Ideally, we should have camped in Romania for about six weeks However, because of circumstances beyond our control,we have just slightly over a week to spend in camp before leaving for Glasgow. But we still have another week in Glasgow before we start competing on the July 29. We therefore intend to make the best use of the time in Glasgow as well.

How do we guide against such delays in future International competition?

It’s a complicated situation. Most sports federations, including wrestling, rely exclusively on funding from the National Sports Commission and as a result, there is little we can do as a national federation to address this short-coming. I am hopeful however, that things will improve as regards better preparations for international sporting events.

 

Wrestling won a total of 13 medals for Nigeria, comprising three gold, three silver and seven bronze medals at the 2011 Commonwealth Games in New Delhi. Are you optimistic on the present wrestlers winning more medals?

We are hopeful as a federation that our wrestlers will not disappoint Nigeria at the Glasgow Games. However, it would be irresponsible of me to mention the number and color of medals the wrestlers would win. My attitude towards these Games is that contentment with whatever medals we win. I do not want to put much pressure on the athletes.

During the last Commonwealth Games, as the technical adviser, I was able to predict with almost 90% accuracy, the medals we were capable of winning. This time however,  my technical team is optimistic of our chances in Glasgow, but I wouldn’t volunteer information on the number of medals, especially gold medals. Only 30% of the members on the last Commonwealth Games team are on the current team.

As happy and excited as I am that there is turnover in athletes and new talents are discovered, it also means that we will be short of experienced wrestlers. We therefore have to be patient with results and not expect too much and ultimately put too much pressure on the team.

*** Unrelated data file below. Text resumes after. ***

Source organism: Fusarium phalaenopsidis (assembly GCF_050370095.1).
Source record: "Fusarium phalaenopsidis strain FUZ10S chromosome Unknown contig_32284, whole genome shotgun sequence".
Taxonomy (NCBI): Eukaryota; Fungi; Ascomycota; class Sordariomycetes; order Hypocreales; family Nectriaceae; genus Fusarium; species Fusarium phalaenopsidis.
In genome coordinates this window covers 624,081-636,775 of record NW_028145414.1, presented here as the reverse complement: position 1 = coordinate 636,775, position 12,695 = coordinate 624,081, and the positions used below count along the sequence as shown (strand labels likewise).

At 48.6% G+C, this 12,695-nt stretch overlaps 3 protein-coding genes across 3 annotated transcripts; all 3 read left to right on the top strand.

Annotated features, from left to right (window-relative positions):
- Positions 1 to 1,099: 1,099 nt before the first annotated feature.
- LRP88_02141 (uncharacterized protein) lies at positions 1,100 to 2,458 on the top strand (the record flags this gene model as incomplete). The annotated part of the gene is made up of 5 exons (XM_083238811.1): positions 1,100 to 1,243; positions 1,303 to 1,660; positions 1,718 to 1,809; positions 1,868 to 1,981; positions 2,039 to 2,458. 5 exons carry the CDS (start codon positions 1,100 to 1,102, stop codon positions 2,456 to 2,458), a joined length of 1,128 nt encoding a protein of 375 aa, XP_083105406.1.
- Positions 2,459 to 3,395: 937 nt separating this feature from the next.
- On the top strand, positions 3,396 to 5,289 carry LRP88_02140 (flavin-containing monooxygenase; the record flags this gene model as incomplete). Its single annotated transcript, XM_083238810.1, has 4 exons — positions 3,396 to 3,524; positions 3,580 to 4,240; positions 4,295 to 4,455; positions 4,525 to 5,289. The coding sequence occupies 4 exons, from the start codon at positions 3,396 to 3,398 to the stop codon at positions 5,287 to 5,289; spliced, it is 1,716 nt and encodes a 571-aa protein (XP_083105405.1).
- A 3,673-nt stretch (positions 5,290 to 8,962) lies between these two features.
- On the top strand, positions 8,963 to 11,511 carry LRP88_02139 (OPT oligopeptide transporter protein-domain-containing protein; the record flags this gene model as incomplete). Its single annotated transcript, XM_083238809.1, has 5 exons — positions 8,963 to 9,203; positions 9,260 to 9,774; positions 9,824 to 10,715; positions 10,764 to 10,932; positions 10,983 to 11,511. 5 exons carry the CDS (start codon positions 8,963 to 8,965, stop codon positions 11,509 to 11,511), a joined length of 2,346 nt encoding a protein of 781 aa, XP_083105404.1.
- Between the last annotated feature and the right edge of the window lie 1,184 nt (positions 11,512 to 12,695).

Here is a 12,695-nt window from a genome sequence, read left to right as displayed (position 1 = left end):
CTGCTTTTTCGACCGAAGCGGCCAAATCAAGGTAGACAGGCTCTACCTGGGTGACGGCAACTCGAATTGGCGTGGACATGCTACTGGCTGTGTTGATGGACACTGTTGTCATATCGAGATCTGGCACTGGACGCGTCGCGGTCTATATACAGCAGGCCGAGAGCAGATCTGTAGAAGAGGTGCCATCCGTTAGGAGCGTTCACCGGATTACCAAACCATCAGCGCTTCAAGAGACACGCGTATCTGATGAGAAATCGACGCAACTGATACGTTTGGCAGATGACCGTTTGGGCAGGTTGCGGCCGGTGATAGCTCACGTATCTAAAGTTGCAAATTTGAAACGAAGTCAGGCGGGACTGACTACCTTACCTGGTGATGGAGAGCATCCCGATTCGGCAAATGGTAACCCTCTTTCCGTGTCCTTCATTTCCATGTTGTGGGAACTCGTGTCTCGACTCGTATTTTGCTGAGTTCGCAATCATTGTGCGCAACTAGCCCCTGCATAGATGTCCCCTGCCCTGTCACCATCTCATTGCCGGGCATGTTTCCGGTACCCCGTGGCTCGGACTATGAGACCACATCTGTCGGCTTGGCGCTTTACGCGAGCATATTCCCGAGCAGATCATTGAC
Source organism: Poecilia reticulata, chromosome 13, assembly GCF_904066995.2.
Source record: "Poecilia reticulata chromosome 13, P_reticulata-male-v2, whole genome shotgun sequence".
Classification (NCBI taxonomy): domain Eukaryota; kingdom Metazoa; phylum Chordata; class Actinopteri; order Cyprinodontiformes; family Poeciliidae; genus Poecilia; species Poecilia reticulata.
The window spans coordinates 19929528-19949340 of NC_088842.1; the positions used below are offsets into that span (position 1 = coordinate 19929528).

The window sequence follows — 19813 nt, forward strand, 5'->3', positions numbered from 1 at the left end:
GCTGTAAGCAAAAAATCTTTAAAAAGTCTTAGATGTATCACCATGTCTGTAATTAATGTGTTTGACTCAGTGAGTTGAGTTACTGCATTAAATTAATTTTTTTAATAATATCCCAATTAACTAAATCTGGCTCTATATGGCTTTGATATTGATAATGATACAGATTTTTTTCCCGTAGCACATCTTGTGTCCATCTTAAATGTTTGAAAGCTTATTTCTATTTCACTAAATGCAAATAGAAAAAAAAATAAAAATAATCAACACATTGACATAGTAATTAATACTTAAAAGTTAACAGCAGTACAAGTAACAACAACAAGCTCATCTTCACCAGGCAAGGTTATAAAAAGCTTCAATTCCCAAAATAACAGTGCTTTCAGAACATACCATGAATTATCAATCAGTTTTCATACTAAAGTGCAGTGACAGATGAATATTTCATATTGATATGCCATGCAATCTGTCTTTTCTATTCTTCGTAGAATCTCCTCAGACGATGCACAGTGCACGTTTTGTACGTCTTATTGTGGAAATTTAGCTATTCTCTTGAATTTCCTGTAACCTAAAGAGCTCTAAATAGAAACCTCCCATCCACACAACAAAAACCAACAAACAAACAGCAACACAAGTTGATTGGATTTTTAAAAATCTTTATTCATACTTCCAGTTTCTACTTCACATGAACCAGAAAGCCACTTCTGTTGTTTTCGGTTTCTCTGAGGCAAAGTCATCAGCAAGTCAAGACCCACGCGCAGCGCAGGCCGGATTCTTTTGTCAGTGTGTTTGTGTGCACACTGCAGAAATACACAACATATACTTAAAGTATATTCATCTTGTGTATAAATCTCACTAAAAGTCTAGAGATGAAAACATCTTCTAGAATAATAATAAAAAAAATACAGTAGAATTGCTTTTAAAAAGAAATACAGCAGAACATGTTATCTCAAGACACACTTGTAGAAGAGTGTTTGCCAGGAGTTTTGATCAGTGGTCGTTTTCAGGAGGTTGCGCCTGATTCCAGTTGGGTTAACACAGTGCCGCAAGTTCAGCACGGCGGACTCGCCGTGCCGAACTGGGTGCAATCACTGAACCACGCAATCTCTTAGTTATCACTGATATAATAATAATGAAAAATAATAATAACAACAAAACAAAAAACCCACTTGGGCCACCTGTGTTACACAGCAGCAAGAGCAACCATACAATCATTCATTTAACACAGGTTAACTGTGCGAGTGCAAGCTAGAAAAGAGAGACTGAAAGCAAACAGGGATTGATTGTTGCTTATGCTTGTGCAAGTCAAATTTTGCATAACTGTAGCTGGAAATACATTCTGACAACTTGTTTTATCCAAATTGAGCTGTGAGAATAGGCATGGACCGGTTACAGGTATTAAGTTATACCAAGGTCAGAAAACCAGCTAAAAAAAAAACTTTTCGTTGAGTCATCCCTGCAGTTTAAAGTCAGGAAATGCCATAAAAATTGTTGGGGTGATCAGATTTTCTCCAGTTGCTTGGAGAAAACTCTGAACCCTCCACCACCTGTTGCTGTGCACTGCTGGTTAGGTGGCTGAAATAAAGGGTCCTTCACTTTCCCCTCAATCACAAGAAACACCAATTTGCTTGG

What target have you set for the team?

The target the federation has set for the team is for each athlete to give 100% effort on the mats in Glasgow.

Since you became the President of Wrestling Federation, the sport has witnessed tremendous development, how have you been able to combine the role with your position as the Chairman House Committee on Sports in Bayelsa.

First of all, my board members in the Wrestling Federation have made my work a little easier. I have very good relationships with the top shots at the National Sports Commission and the President of the Nigeria Olympic committee.

I also have the support of my Governor, Speaker and other members of the Bayelsa State House of Assembly. We also have the support of people like Governor Uduaghan.

The other person who has operated quietly behind the scenes is Amb. Boladei Godknows Igali. He is the chairman of patrons of the Wrestling federation and has really been a huge influence to the Nigeria national wrestling team. Later this year, he has promised to sponsor Blessing Oborududu and a coach to the World Wrestling championships as part of his promise to fund the most valuable wrestler from the Gov. Dickson wrestling Classics to a grade1 tournament.